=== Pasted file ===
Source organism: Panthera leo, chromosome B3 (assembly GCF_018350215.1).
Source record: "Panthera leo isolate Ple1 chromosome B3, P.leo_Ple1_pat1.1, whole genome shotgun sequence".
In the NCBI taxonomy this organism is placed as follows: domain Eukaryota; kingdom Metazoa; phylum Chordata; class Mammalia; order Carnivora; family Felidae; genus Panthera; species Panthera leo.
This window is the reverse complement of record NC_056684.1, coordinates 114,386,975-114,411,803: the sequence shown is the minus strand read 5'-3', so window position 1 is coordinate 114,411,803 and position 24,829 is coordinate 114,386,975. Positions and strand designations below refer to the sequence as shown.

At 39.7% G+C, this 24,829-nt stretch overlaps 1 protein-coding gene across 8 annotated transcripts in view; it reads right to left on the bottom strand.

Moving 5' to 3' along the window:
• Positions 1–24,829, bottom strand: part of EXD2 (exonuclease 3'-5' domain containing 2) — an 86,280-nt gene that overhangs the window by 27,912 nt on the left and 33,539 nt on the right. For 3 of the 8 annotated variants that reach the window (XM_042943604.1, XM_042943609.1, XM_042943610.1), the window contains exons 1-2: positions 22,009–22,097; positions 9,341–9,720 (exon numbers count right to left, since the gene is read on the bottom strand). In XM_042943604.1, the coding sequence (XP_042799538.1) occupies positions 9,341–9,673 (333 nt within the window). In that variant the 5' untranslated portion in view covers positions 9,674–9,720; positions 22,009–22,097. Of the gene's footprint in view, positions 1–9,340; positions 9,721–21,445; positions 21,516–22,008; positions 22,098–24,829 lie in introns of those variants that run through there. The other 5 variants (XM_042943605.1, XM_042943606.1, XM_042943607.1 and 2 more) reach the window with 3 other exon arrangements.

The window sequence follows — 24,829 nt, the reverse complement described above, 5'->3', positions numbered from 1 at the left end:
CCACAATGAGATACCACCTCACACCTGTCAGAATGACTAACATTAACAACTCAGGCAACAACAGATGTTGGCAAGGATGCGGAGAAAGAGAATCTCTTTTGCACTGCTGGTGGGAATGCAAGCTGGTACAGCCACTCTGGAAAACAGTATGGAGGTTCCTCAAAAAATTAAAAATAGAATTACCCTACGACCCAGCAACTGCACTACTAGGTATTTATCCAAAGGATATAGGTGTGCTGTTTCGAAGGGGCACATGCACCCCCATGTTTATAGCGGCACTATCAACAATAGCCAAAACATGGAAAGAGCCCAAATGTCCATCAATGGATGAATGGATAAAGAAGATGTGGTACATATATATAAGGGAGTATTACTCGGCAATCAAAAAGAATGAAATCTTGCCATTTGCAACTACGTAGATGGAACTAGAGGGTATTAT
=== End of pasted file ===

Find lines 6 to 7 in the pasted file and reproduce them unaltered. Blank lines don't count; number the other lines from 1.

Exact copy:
Moving 5' to 3' along the window:
• Positions 1–24,829, bottom strand: part of EXD2 (exonuclease 3'-5' domain containing 2) — an 86,280-nt gene that overhangs the window by 27,912 nt on the left and 33,539 nt on the right. For 3 of the 8 annotated variants that reach the window (XM_042943604.1, XM_042943609.1, XM_042943610.1), the window contains exons 1-2: positions 22,009–22,097; positions 9,341–9,720 (exon numbers count right to left, since the gene is read on the bottom strand). In XM_042943604.1, the coding sequence (XP_042799538.1) occupies positions 9,341–9,673 (333 nt within the window). In that variant the 5' untranslated portion in view covers positions 9,674–9,720; positions 22,009–22,097. Of the gene's footprint in view, positions 1–9,340; positions 9,721–21,445; positions 21,516–22,008; positions 22,098–24,829 lie in introns of those variants that run through there. The other 5 variants (XM_042943605.1, XM_042943606.1, XM_042943607.1 and 2 more) reach the window with 3 other exon arrangements.